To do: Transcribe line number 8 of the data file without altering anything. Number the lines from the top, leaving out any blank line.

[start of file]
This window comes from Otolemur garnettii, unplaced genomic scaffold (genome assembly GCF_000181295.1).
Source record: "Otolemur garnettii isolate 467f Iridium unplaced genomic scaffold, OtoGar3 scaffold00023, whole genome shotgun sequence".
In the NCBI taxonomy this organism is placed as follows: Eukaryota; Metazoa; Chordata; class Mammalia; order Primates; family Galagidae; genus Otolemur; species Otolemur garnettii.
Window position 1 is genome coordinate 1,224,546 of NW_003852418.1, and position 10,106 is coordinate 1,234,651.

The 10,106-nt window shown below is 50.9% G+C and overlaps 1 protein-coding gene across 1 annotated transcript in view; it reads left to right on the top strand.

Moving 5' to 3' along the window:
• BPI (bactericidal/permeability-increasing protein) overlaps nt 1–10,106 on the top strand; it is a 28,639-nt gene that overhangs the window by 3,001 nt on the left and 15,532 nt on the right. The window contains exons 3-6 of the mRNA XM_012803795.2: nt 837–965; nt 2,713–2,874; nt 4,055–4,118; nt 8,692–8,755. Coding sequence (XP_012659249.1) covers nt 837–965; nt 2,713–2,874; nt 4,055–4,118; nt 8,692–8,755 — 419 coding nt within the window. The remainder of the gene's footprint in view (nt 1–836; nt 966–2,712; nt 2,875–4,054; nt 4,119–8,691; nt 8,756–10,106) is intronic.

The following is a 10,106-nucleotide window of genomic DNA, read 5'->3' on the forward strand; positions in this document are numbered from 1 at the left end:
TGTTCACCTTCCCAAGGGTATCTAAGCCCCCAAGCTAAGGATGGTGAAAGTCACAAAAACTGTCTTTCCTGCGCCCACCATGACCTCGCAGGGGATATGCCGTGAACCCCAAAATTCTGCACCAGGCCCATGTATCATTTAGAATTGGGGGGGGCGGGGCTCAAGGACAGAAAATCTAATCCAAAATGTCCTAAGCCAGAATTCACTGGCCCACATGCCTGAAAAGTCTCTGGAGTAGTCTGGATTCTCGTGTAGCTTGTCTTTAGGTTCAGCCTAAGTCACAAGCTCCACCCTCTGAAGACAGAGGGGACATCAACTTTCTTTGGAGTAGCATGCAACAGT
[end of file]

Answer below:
The following is a 10,106-nucleotide window of genomic DNA, read 5'->3' on the forward strand; positions in this document are numbered from 1 at the left end: